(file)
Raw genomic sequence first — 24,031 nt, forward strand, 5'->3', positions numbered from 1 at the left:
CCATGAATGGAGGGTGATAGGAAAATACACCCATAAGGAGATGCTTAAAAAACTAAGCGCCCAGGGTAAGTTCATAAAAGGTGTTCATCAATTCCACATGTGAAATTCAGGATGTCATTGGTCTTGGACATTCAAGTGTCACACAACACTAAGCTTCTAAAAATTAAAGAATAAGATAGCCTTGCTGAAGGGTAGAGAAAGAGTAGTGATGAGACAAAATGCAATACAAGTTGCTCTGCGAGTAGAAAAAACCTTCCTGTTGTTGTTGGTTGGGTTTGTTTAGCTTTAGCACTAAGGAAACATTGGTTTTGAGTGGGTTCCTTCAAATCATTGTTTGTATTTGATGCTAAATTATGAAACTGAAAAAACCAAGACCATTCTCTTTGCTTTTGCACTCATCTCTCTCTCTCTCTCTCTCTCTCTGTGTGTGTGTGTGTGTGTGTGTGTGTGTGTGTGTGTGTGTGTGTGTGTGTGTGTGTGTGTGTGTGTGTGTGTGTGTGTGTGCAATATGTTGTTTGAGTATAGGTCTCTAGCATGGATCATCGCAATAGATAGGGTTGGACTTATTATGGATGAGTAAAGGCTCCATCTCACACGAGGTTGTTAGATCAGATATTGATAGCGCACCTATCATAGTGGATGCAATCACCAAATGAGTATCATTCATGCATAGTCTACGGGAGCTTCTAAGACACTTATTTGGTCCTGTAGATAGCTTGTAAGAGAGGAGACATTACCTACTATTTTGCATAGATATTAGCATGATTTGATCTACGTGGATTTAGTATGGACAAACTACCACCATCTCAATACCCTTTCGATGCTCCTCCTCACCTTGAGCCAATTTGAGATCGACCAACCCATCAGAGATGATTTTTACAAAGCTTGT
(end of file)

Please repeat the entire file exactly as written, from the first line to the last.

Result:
Raw genomic sequence first — 24,031 nt, forward strand, 5'->3', positions numbered from 1 at the left:
CCATGAATGGAGGGTGATAGGAAAATACACCCATAAGGAGATGCTTAAAAAACTAAGCGCCCAGGGTAAGTTCATAAAAGGTGTTCATCAATTCCACATGTGAAATTCAGGATGTCATTGGTCTTGGACATTCAAGTGTCACACAACACTAAGCTTCTAAAAATTAAAGAATAAGATAGCCTTGCTGAAGGGTAGAGAAAGAGTAGTGATGAGACAAAATGCAATACAAGTTGCTCTGCGAGTAGAAAAAACCTTCCTGTTGTTGTTGGTTGGGTTTGTTTAGCTTTAGCACTAAGGAAACATTGGTTTTGAGTGGGTTCCTTCAAATCATTGTTTGTATTTGATGCTAAATTATGAAACTGAAAAAACCAAGACCATTCTCTTTGCTTTTGCACTCATCTCTCTCTCTCTCTCTCTCTCTCTGTGTGTGTGTGTGTGTGTGTGTGTGTGTGTGTGTGTGTGTGTGTGTGTGTGTGTGTGTGTGTGTGTGTGTGTGTGTGTGTGCAATATGTTGTTTGAGTATAGGTCTCTAGCATGGATCATCGCAATAGATAGGGTTGGACTTATTATGGATGAGTAAAGGCTCCATCTCACACGAGGTTGTTAGATCAGATATTGATAGCGCACCTATCATAGTGGATGCAATCACCAAATGAGTATCATTCATGCATAGTCTACGGGAGCTTCTAAGACACTTATTTGGTCCTGTAGATAGCTTGTAAGAGAGGAGACATTACCTACTATTTTGCATAGATATTAGCATGATTTGATCTACGTGGATTTAGTATGGACAAACTACCACCATCTCAATACCCTTTCGATGCTCCTCCTCACCTTGAGCCAATTTGAGATCGACCAACCCATCAGAGATGATTTTTACAAAGCTTGT